What Can a Large Data Set Tell us?

Pediatrix medical group that you may well be familiar with has a lot of data that can be mined from the hospitals in their network.  When it comes to buprenorphine there is a lot of data to look at.  In this case the question posed by VN Tolia et al in thier paper Antenatal methadone vs buprenorphine exposure and length of hospital stay in infants admitted to the intensive care unit with neonatal abstinence syndrome was whether there is a difference in infants born to mothers who have been exposed to methadone vs burprenorphine.  Specifically they chose to use length of stay as the primary outcome in a retrospective review of 3364 infants admitted for management of NAS.  Of these infants, 2202 (65%) were exposed to methadone and 1162 (34%) to buprenorphine.  Before we get into what the results actually were it is important to highlight what this study will not tell us.  By looking only at admissions for NAS we do not know whether the use of buprenorphine in mothers actually reduced admission for NAS so we are only speaking of the babies who were afflicted with NAS.

When looking at the two groups, the median length of stay was 24 days for the methadone group and 21 for the buprenorphine which was found to be significantly different.  In the secondary analysis another interesting finding (at least to me) was noted.  When looking at the percentage of babies with a length of stay > 30 days the difference was significant at 34% vs 22% for buprenorphine.  The authors here did a good job of doing their best to control for factors which could have influenced the results as they did a regression analysis to determine whether other factors such as gestational age, sex, type of treatment provided etc would explain the shortened length of stay and they found that it remained significant controlling for a wide variety of factors.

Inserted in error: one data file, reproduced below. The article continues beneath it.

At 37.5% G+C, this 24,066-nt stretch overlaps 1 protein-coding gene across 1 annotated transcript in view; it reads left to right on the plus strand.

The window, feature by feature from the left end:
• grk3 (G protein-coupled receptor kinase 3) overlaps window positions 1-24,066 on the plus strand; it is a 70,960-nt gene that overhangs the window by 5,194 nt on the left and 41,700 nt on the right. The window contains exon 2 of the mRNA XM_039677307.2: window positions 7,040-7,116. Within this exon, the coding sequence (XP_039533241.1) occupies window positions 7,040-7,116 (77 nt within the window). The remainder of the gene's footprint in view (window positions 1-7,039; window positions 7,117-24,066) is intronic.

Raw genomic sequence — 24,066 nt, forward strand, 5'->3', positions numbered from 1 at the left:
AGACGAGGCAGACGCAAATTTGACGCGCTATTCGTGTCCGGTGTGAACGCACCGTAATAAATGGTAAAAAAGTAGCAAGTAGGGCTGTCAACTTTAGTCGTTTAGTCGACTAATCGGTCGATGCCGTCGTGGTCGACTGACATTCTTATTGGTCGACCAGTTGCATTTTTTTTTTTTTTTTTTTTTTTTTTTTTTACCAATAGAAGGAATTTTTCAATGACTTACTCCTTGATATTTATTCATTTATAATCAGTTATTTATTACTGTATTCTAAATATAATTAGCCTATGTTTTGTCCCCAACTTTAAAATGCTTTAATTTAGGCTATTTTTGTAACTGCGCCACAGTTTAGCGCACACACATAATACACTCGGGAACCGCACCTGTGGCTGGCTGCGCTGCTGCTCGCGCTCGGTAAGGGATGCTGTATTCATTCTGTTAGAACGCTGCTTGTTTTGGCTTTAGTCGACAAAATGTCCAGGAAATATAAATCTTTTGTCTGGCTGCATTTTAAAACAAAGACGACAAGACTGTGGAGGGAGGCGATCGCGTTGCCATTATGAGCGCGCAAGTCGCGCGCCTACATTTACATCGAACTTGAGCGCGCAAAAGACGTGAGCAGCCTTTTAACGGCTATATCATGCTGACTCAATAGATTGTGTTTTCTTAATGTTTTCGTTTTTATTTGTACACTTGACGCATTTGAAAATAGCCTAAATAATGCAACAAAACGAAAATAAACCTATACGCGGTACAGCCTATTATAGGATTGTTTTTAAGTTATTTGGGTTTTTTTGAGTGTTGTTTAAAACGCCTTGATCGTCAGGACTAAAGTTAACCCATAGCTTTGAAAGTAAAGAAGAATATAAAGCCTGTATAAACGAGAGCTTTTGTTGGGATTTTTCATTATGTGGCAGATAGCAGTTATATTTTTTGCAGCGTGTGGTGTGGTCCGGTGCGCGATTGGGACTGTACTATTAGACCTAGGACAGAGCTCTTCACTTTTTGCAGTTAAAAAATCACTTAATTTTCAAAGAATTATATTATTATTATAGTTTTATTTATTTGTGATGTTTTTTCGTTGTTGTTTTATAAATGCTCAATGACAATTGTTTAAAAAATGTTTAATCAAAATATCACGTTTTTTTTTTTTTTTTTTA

Is three days worth it?

It would be tempting to look at the 3 day median difference and shrug it off as no big deal.  Remember though that we are in an epidemic are we not?  What the study does not account for as well are the number of babies who could have been managed in a postpartum ward and also had a shortened length of stay.  Let’s look at a city though where about 100 babies are admitted a year with NAS.  A three day reduction in length of stay would translate into 300 patient days per year.  By simply changing the medication a woman is being treated with in pregnancy from methadone to buprenorphine we could save almost one NICU bed for the whole year.  That is nothing to sneeze at!  Moreover if the reduction in admission rates are also true another one, two or more beds per year could be spared depending on the effectiveness of the drug.

In the last post that spoke of using buprenorphine to treat NAS in babies I was concerned about the alcohol content of the syrup for administration in babies.  Here we are talking about treating women rather than babies so this is not a concern (plus they would not be taking the pediatric suspension).  I see little downside to using buprenorphine over methadone so the real question is how do we get the care providers for the mothers to make the switch?  I have a feeling that is coming sooner rather than later.